SEOUL, Aug. 3 (UPI) -- A group comprised of 1,056 activist and labor organizations issued a joint statement on Tuesday opposing parole or pardon for Lee Jae-yong, the de facto leader of Samsung who is serving a 30-month sentence for bribing former President Park Geun-hye.
Speculation has been widespread that Lee may receive some form of amnesty for his crimes, with local media reporting that Lee's case was reviewed for parole to be issued on Aug. 15, South Korea's Liberation Day holiday, by the justice ministry.
Rep. Song Young-gil, chairman of the ruling Democratic Party, also suggested last month that Lee's case was under consideration for a presidential pardon, pointing to the need for the Samsung leader to be free to run the conglomerate, South Korea's largest company.
Lee is also awaiting trial on further charges connected to the controversial 2015 merger of two Samsung affiliates.
The pardon of a business leader who has committed serious economic crimes is "in direct opposition to the value of fairness," Park Jeong-eun, head of People's Solidarity for Participatory Democracy, said in an online press conference on Tuesday.
"The problem is that Lee Jae-yong, far from acknowledging and reflecting on his responsibility for these illegal acts, carried out systematic cover-ups such as hiding relevant evidence during the trial," the groups' joint statement said.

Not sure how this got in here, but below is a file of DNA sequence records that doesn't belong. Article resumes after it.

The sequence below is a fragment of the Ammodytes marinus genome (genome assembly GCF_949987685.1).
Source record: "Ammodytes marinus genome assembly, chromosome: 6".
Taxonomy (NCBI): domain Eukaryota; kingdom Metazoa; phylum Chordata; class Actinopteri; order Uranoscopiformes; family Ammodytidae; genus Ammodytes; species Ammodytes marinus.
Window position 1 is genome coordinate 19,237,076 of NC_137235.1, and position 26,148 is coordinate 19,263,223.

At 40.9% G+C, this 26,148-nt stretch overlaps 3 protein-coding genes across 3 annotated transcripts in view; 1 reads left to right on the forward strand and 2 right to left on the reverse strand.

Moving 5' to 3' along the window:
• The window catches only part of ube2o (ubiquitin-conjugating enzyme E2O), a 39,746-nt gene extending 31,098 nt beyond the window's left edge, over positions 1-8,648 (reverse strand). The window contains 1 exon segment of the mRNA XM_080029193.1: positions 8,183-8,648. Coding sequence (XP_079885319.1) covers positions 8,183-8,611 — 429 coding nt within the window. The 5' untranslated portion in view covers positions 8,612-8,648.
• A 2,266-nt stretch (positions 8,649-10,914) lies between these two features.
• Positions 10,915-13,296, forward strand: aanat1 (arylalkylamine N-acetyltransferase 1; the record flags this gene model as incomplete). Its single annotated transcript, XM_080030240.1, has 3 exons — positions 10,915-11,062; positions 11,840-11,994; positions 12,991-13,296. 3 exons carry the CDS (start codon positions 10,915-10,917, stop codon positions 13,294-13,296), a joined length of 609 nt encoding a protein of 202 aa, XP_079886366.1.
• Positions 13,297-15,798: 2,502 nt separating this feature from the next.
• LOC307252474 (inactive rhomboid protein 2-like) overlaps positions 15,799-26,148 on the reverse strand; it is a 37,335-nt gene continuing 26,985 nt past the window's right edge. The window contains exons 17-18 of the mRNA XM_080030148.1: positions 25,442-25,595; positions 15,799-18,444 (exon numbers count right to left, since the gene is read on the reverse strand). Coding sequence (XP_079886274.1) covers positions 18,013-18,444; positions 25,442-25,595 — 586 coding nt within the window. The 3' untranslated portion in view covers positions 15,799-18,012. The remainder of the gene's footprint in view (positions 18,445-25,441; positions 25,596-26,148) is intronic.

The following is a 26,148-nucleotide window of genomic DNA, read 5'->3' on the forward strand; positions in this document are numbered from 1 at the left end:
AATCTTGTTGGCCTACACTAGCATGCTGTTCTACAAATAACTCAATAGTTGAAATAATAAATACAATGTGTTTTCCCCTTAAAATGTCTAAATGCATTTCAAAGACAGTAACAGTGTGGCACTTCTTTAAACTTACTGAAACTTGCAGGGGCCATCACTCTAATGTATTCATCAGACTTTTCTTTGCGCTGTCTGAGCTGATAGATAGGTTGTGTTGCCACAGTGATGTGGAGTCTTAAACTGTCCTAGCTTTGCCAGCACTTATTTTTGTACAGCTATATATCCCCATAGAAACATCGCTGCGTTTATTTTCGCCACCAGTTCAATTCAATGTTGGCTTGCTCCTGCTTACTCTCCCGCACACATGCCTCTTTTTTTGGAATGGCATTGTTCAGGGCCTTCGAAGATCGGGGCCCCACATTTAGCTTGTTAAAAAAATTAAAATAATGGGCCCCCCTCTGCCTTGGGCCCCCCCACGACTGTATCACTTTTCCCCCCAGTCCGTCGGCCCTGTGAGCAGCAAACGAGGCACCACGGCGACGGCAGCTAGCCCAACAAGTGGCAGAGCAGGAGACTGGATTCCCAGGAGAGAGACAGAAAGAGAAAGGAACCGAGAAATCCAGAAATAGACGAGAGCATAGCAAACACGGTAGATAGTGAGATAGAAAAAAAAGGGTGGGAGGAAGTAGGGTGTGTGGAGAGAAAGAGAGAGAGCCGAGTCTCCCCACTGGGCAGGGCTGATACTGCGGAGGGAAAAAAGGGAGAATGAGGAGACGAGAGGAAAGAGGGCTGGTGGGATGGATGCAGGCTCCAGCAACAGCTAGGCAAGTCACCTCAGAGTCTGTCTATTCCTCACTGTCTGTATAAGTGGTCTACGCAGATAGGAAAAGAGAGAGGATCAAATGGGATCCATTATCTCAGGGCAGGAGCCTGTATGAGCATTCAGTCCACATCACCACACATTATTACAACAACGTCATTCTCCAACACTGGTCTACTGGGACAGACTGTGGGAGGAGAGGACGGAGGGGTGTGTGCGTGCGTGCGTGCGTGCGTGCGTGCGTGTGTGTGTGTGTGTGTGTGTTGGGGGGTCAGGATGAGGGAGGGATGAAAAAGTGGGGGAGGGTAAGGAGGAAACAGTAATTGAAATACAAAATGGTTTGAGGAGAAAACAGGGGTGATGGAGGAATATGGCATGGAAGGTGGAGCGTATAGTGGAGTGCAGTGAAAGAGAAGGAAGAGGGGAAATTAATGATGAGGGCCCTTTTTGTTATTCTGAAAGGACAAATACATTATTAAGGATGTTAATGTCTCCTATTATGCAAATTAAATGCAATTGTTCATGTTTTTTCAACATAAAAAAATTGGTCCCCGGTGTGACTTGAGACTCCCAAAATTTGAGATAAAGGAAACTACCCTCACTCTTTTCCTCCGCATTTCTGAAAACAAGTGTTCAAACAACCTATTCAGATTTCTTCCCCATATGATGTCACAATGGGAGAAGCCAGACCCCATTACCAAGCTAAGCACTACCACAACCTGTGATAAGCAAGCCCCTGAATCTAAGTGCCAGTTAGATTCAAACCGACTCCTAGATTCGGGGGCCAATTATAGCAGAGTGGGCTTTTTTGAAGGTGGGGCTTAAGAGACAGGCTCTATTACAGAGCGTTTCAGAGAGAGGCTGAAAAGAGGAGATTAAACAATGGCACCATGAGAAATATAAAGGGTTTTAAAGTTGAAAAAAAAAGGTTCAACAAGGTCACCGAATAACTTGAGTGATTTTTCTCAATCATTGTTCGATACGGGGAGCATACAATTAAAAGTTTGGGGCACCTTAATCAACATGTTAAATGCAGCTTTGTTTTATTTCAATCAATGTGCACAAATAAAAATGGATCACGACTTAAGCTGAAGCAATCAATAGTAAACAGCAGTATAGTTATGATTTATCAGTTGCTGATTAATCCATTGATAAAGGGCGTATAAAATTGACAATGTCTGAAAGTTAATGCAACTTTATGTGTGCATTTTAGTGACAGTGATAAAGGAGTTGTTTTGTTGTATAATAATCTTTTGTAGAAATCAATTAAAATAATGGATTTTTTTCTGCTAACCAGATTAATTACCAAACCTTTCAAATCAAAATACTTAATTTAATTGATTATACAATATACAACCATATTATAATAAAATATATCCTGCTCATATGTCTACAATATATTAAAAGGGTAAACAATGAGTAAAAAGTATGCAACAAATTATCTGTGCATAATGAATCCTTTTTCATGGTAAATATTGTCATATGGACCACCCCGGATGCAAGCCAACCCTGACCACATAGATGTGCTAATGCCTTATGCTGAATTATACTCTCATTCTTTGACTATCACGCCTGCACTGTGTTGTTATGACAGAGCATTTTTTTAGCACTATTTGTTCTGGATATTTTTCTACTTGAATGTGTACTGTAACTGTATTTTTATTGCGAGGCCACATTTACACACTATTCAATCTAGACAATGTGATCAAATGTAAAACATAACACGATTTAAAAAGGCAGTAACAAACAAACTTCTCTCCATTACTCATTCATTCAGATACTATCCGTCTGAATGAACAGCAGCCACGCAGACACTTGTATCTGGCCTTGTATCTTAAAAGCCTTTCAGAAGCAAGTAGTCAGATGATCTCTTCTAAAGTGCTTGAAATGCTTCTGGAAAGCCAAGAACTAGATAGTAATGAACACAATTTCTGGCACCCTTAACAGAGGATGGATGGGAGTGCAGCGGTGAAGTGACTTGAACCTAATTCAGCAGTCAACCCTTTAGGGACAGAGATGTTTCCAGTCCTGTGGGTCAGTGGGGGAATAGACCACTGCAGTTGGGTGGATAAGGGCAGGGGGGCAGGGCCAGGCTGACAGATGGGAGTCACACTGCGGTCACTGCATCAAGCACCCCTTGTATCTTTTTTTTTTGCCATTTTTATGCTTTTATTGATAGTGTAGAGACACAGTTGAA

"If a person who does not meet the purpose and conditions of the parole system is released in line with public sympathy, who else will be released in the future?" the statement said. "The parole of Lee Jae-yong is no different from declaring the death of the rule of law."
Business leaders have been lobbying for a pardon of the 53-year-old Lee, citing the outsized importance of Samsung on the South Korean economy.
However, the activist groups said that Samsung has continued to perform well, despite Lee's imprisonment.
"Samsung no longer needs an imperial general who treats companies as his own and uses company money to commit crimes," the statement read.
Speculation has also been rampant that President Moon Jae-in is considering a pardon for his predecessor, who has been serving a 22-year prison term since March 2017 on corruption and influence-peddling convictions.
Park was swept out of power and impeached as a result of massive protests known as the Candlelight Revolution.
In January, then-leader of the Democratic Party Lee Nak-yon suggested that he would recommend a pardon for Park and former President Lee Myung-bak, who is also in prison on corruption charges, as a gesture of reconciliation.
In a recent poll, the public supported a pardon of Samsung's Lee, with 70% in favor. However, 56% were against amnesty for former Presidents Park and Lee.